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Chapter XI.

How the devil was forced by many reasons to the view that Christ was God.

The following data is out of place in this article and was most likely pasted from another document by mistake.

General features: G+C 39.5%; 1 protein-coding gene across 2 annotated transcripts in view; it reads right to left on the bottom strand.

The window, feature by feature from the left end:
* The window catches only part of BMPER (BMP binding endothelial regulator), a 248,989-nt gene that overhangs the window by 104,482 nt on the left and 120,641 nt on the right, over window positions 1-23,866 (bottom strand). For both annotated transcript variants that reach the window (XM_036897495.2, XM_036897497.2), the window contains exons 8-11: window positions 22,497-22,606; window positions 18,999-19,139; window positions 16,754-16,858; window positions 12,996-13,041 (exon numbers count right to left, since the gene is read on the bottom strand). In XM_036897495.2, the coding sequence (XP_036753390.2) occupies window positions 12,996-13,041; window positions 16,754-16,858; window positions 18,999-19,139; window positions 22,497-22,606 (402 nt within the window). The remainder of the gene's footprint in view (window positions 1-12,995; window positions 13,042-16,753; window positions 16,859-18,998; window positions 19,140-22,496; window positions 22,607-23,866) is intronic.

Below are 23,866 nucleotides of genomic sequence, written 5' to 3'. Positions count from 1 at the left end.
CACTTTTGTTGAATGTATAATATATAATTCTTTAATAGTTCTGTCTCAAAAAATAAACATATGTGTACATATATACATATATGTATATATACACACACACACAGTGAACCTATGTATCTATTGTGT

Finally as for the devil himself, when he was tempting Him with every show of allurements, and every art of his wickedness, what was it that in his ignorance he suspected, or wanted to find out by tempting Him? Or what so greatly moved him, that he sought God under the humble form of man? Had he learned that by previous proofs? Or had he known of anyone who came as God in man’s body? Most certainly not. But it was by the mighty evidence of signs, by mighty results of actions, by the words of the Truth Himself that he was driven to suspect and examine into this matter: inasmuch as he had already once heard from John: “Behold the Lamb of God, behold Him who taketh away the sin of the world.”26202620    S. John i. 29. And again from the same person: “I have need to be baptized of Thee, and comest Thou to me?”26212621    S. Matt. iii. 14. The dove also which came down from heaven and stopped over the Lord’s head had made itself a clear and open proof of a God who declared Himself. The voice too which was sent from God not in riddles or figures had moved him, when it said: “Thou art My beloved Son, in Thee I am well pleased.”26222622    S. Matt. iii. 17. And though he saw a man outwardly in Jesus, yet he was searching for the Son of God, when he said: “If Thou art the Son of God, command that these stones be made bread.”26232623    S. Luke iv. 3. Did the contemplation of the man drive away the devil’s suspicions of His Divinity, so that owing to the fact that he saw a man, he did not believe that He could be God? Most certainly not. But what does he say? “If Thou art the Son of God, command that these stones be made bread.” Certainly he had no doubt about the possibility of that, the existence of which he was examining into. His anxiety was about its truth. There was no security as to its impossibility.


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